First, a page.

HP plans to bring VR to Chrome devices through the Web

HP's Sprout Pro PC for VR and 3D printing

HP's Sprout Pro can be used for 3D image creation and manipulation.

Credit: HP

HP's virtual reality for PCs is built around Windows 10, but the company is turning to the Web to bring VR to Chrome devices

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Virtual reality on Chromebooks? HP thinks it's possible.

HP wants to add "blended reality" features -- including VR and 3D printing -- to laptops and desktops running the Chrome OS and operating systems other than  Windows, company executives said this week.

The goal is to expand the capabilities of Chromebooks. Right now the laptops are aimed at users who do most of their computing on the Web, though some offline applications are available.

HP is approaching the market for VR in a way that is different from companies like Oculus and Samsung, which provide headsets to view 3D content. On its part, HP wants to provide the tools that can be used to create 3D content.

Beyond VR, a big part of HP's "blended reality" strategy is 3D printing. HP plans to release a 3D printer this year, and the company has said it wants to make it easier for PC and mobile-device users to create and print 3D objects.

These  features will be delivered to Chrome PCs through Web technologies, said Gus Schmedlen, vice president of education at HP.

More details on the plan will be shared in the future, Schmedlen said, so exactly how HP will build a Chromebook capable of handling Web-based VR remains to be seen.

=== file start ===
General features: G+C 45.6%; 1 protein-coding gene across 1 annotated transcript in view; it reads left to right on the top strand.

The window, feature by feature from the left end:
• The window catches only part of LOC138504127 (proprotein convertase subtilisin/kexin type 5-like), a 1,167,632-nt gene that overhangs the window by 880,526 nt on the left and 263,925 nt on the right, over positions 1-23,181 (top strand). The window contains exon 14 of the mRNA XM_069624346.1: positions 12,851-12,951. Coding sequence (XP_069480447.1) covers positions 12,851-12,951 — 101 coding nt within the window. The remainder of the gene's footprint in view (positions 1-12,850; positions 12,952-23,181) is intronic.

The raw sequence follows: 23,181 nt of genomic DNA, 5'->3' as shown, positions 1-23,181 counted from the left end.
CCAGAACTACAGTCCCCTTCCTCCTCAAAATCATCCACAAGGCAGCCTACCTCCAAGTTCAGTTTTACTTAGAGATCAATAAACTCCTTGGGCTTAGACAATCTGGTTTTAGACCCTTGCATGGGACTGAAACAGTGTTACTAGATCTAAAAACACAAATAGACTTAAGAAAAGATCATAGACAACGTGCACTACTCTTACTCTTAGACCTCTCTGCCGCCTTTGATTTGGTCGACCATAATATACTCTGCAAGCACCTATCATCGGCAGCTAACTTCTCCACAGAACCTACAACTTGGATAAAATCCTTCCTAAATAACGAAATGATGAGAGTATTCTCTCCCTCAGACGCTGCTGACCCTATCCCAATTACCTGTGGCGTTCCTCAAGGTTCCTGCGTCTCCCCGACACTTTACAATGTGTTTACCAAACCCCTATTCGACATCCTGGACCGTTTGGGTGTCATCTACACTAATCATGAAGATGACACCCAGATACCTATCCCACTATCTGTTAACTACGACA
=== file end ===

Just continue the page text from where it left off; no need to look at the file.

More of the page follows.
HP already offers hardware built around its interactive computing strategy. Sprout PCs have projectors and 3D cameras that can scan, create and manipulate 3D images and objects.The 23.6-inch Zvr monitor allows users to modify objects "in thin air" with a stylus-like pointer and 3D glasses.

HP's VR and 3D printing capabilities are built around Windows, which supports the requisite hardware and drivers. Most Chrome PCs today have basic hardware for Web apps and content, and that may not be enough to support high-end 3D modelling.

VR is possible through high-end smartphones and Google Cardboard, but desktops with separate graphics cards are needed for high-end devices like Oculus Rift. Chrome PCs don't have discrete GPUs yet.

It's possible that HP could create a Web version of its Workspace software, which allows for the scanning or manipulation of images and video. 

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